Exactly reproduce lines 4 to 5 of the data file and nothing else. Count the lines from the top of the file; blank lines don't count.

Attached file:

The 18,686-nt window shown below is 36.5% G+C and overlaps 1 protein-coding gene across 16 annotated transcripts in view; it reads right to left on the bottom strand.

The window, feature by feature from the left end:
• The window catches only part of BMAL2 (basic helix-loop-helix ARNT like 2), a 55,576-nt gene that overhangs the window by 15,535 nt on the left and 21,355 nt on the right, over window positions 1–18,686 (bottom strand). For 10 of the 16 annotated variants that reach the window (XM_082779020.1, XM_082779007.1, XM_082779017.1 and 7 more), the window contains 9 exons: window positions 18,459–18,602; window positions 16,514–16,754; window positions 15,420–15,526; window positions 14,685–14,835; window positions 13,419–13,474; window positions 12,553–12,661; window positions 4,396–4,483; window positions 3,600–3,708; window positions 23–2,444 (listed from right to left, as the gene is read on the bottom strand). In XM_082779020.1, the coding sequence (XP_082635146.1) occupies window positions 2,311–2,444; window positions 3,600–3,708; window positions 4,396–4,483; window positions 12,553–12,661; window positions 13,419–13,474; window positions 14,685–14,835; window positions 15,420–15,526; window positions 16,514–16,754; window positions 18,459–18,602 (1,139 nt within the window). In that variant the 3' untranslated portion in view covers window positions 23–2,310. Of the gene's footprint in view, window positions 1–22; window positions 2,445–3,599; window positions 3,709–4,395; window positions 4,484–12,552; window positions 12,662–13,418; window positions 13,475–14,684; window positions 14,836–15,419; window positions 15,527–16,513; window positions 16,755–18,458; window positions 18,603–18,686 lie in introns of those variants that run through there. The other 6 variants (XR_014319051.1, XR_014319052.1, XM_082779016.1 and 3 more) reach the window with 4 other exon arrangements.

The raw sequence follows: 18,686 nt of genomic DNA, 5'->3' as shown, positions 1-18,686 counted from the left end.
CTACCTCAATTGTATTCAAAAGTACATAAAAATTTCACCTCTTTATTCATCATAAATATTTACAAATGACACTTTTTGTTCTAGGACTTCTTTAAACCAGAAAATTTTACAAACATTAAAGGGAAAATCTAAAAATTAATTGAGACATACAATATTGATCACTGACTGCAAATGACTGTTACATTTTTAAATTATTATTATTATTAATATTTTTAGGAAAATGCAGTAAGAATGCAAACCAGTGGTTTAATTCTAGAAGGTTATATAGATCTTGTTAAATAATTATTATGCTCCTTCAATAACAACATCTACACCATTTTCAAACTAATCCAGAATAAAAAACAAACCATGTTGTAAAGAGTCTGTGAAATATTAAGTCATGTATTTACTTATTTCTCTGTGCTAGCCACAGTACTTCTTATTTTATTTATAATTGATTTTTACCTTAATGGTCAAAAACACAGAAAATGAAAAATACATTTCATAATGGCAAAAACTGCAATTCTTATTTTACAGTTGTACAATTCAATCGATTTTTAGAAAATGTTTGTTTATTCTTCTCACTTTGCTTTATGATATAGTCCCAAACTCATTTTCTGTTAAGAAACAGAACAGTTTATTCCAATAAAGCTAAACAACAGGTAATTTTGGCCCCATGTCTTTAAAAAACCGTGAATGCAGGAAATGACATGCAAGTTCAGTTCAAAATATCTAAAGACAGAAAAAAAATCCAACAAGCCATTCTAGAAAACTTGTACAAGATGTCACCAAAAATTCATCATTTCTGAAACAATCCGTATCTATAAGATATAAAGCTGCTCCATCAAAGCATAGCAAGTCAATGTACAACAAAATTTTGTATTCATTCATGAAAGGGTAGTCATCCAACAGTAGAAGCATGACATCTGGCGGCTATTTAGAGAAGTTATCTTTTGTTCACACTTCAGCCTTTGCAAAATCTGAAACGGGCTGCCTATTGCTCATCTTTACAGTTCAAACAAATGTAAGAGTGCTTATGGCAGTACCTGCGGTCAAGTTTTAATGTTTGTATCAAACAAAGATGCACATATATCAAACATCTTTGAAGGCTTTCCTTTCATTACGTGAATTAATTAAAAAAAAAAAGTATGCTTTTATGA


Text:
The raw sequence follows: 18,686 nt of genomic DNA, 5'->3' as shown, positions 1-18,686 counted from the left end.
CTACCTCAATTGTATTCAAAAGTACATAAAAATTTCACCTCTTTATTCATCATAAATATTTACAAATGACACTTTTTGTTCTAGGACTTCTTTAAACCAGAAAATTTTACAAACATTAAAGGGAAAATCTAAAAATTAATTGAGACATACAATATTGATCACTGACTGCAAATGACTGTTACATTTTTAAATTATTATTATTATTAATATTTTTAGGAAAATGCAGTAAGAATGCAAACCAGTGGTTTAATTCTAGAAGGTTATATAGATCTTGTTAAATAATTATTATGCTCCTTCAATAACAACATCTACACCATTTTCAAACTAATCCAGAATAAAAAACAAACCATGTTGTAAAGAGTCTGTGAAATATTAAGTCATGTATTTACTTATTTCTCTGTGCTAGCCACAGTACTTCTTATTTTATTTATAATTGATTTTTACCTTAATGGTCAAAAACACAGAAAATGAAAAATACATTTCATAATGGCAAAAACTGCAATTCTTATTTTACAGTTGTACAATTCAATCGATTTTTAGAAAATGTTTGTTTATTCTTCTCACTTTGCTTTATGATATAGTCCCAAACTCATTTTCTGTTAAGAAACAGAACAGTTTATTCCAATAAAGCTAAACAACAGGTAATTTTGGCCCCATGTCTTTAAAAAACCGTGAATGCAGGAAATGACATGCAAGTTCAGTTCAAAATATCTAAAGACAGAAAAAAAATCCAACAAGCCATTCTAGAAAACTTGTACAAGATGTCACCAAAAATTCATCATTTCTGAAACAATCCGTATCTATAAGATATAAAGCTGCTCCATCAAAGCATAGCAAGTCAATGTACAACAAAATTTTGTATTCATTCATGAAAGGGTAGTCATCCAACAGTAGAAGCATGACATCTGGCGGCTATTTAGAGAAGTTATCTTTTGTTCACACTTCAGCCTTTGCAAAATCTGAAACGGGCTGCCTATTGCTCATCTTTACAGTTCAAACAAATGTAAGAGTGCTTATGGCAGTACCTGCGGTCAAGTTTTAATGTTTGTATCAAACAAAGATGCACATATATCAAACATCTTTGAAGGCTTTCCTTTCATTACGTGAATTAATTAAAAAAAAAAAGTATGCTTTTATGA